Inside Gaza – a day in the life of humanitarian workers #1

Local news, 19.04.2024

In view of the humanitarian situation in the Gaza Strip, Switzerland allocated CHF 90 million (close to USD 102 million) in humanitarian aid, including CHF 81 million to the occupied Palestinian territory (oPt). The funds were disbursed in 2023 to the International Committee of the Red Cross, various United Nations agencies and Swiss non-governmental organisations in the medical sector.

While most people are familiar with the concept of humanitarian aid, understanding what it looks like in practice is another story. In order to shine a light on the realities of delivering humanitarian aid in crisis situations, the Swiss Cooperation Office Gaza & West Bank is publishing a series of blogs based on testimonies from humanitarian workers. 

PRCS Operations in the Gaza Strip
PRCS distribution operations in the Gaza Strip © PRCS

As part of the International Red Cross and Red Crescent Movement, the mission of the Palestine Red Crescent Society (PRCS) is to provide humanitarian assistance as well as health and social services to Palestinians. Sobhi Shakalaih has been working with PRCS for over 20 years, first as a student volunteer before becoming an employee in 2008. While he usually sits in the disaster management team, Sobhi joined the logistics team in October 2023 to act as the coordinator liaising with local and international institutions regarding aid crossing into the Gaza Strip. Since the Rafah crossing – the border between the Gaza Strip and Egypt – re-opened on 21 October 2023, Sobhi has been living in PRCS’s Rafah office while his wife and 14-year-old daughter have changed locations multiple times after being displaced from their home in Gaza City.

Receive. Sort. Distribute. Repeat.

“My current daily work involves receiving aid trucks destined for the Gaza Strip through the Rafah border crossing and the Kerem Shalom commercial crossing.” As reported in the news, a complex system has been put in place by the Israeli and Egyptian authorities to allow humanitarian aid into the Gaza Strip. Trucks are first inspected by Israeli authorities before being authorised to enter the Gaza Strip. “The role of the Palestinian Red Crescent is to manage this file nationally in coordination with the Egyptian Red Crescent. We receive approximately 150-200 trucks daily. My work starts at 7:30 AM and ends at 10:00 PM. We receive, sort, and distribute the aid to beneficiaries in shelters and camps across Rafah, totalling around 1.5 million displaced people. We’re also responsible to communicate with other institutions, such as United Nations agencies, regarding trucks designated for them”.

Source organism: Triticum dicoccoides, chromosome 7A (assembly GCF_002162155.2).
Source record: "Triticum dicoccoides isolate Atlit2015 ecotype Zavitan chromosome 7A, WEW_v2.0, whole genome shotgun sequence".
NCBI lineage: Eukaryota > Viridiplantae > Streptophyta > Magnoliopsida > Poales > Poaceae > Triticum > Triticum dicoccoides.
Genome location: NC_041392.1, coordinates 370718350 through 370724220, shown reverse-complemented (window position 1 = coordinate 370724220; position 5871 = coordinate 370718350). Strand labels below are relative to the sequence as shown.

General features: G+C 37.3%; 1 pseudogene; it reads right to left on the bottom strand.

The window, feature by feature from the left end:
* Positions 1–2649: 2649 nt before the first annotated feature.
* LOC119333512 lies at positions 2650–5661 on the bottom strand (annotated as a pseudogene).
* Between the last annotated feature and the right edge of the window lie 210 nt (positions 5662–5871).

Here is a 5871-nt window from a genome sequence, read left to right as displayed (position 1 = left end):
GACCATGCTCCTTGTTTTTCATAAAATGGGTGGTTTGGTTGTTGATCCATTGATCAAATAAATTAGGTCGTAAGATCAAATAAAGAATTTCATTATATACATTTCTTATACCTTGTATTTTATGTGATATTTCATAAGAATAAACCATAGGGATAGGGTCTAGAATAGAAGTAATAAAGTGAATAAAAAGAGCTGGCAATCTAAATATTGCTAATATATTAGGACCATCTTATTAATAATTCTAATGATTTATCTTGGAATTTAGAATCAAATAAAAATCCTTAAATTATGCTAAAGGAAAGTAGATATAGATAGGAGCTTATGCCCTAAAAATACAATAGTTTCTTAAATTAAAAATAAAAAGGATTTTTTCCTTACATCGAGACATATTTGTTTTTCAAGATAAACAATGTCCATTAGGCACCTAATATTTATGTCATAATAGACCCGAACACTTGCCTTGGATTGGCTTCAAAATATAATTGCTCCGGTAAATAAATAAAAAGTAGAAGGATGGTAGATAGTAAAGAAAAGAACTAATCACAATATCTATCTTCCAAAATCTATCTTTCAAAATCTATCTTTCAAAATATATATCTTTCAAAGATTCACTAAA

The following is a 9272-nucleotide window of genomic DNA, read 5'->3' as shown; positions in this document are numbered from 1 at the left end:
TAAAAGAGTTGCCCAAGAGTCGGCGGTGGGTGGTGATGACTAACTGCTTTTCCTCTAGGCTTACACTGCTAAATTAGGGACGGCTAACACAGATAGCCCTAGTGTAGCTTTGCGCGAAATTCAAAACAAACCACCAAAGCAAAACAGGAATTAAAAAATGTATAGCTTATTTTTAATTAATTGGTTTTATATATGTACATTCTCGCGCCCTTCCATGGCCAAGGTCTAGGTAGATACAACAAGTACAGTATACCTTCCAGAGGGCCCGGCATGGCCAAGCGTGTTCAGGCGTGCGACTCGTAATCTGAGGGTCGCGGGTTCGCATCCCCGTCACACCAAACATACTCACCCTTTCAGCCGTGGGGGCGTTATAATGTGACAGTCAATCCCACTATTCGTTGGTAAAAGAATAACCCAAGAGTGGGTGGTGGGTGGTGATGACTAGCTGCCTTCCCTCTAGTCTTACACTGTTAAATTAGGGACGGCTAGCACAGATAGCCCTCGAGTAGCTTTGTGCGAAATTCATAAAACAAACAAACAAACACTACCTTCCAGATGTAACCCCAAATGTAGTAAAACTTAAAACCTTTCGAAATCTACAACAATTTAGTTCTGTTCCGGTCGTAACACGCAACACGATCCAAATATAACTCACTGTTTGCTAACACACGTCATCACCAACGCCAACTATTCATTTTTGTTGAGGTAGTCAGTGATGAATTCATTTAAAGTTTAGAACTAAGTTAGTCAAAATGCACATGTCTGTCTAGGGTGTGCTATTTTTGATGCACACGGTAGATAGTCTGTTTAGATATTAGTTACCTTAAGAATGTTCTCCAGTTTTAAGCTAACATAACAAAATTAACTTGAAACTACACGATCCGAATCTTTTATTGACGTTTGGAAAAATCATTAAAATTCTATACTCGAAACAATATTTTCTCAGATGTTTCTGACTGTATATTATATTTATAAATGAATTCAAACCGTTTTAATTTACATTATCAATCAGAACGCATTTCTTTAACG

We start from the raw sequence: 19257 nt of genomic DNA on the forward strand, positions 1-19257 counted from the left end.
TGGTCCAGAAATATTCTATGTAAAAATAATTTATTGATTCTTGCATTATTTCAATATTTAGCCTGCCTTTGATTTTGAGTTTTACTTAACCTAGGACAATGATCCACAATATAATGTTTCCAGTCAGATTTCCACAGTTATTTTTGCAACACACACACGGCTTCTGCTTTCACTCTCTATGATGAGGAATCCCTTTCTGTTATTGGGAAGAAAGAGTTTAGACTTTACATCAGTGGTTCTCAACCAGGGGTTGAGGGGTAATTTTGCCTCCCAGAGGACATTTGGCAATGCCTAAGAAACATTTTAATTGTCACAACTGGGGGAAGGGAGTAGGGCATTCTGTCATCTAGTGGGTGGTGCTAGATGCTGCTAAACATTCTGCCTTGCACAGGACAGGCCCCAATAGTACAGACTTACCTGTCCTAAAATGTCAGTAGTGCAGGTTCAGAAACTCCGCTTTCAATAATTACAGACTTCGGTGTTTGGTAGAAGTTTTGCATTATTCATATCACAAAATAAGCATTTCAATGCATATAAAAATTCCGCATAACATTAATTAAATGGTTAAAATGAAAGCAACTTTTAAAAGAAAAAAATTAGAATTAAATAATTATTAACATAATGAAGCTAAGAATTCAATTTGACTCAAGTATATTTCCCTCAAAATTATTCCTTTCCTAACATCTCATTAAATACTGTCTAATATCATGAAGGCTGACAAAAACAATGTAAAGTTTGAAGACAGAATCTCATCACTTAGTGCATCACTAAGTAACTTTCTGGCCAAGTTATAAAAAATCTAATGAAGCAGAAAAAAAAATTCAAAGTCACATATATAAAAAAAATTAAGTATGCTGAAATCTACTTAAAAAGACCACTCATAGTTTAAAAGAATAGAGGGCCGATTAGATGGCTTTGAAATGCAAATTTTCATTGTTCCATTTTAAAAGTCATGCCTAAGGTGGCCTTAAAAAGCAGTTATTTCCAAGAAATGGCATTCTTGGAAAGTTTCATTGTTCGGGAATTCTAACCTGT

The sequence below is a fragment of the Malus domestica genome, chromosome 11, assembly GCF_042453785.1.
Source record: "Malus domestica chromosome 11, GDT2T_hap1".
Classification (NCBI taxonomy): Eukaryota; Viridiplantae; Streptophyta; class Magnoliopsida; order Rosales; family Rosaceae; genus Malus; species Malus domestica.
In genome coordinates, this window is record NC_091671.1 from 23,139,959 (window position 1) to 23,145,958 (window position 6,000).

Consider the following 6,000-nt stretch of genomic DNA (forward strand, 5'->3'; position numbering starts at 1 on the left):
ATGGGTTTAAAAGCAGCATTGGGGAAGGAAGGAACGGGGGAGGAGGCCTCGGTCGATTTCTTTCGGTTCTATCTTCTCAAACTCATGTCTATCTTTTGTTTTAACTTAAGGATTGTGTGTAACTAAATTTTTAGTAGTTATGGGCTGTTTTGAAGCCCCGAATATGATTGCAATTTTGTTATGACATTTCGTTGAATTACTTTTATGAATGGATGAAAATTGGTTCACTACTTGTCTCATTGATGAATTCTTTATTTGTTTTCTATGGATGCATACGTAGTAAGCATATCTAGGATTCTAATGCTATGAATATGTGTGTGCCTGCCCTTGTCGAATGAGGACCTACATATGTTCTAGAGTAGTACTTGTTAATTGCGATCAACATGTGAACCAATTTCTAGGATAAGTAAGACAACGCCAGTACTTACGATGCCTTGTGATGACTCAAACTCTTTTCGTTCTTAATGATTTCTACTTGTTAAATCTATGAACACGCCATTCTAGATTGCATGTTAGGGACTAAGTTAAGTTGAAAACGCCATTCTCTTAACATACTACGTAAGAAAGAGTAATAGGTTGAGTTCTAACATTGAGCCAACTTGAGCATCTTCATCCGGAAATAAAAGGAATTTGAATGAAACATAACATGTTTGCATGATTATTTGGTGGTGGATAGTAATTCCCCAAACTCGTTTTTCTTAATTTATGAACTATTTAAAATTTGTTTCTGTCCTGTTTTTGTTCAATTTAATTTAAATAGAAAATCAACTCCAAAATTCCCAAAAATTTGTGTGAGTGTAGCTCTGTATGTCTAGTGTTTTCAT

“A long line of blocked relief trucks on one side of the gates” 

“One of the main challenges we face is that all aid entering the Gaza Strip does not meet the actual needs of the displaced population, and its quantity is relatively low compared to the overall demand.” Indeed, prior to the current war, when needs were already significant but on a much lower scale, 500 trucks of aid would enter the Gaza Strip daily. Despite humanitarians’ best efforts, aid is not reaching the Palestinian population in sufficient quantity.

On a personal level, Sobhi says that “ensuring our protection as relief workers and aid recipients” is his biggest professional challenge. “Rafah has been subject to regular aerial bombardment since the beginning of the war, with instances of the crossing itself being targeted, resulting in loss of life among administrative staff and aid workers. Despite the presence of all emblems indicating that we are part of the Palestinian Red Crescent Society and the expectation that Israeli forces adhere to the Geneva Conventions, which mandate the protection of medical and relief personnel during wars, there is still fear of being targeted while performing our duties at the crossing.” Sobhi is referring to the treaties from 1949 which were brought together in order to “protect people who do not take part in the fighting (civilians, medics, aid workers) and those who can no longer fight (wounded, sick and shipwrecked troops, prisoners of war).” After 194 states ratified the Geneva Conventions and their Additional Protocols, these rules, which are at the core of international humanitarian law, are universally applicable.

PRCS-operations-Gaza Strip
PRCS sorting aid deliveries © PRCS

With activities dating as far back as 1910, PRCS works towards preventing and allaying human suffering, protecting life and health, ensuring the respect of human dignity, preventing disease, and promoting health, social care and volunteering both in times of peace and war as well as during emergencies, crises and disasters. Due to its continuous engagement, PRCS has been widely recognised as one of the most important humanitarian actors in the Gaza Strip. Switzerland donated 10 million CHF from its emergency humanitarian credit to PRCS, who runs hospitals and the main ambulance service in the Gaza Strip. Since the beginning of the war, 17 PRCS team members have lost their lives while on duty.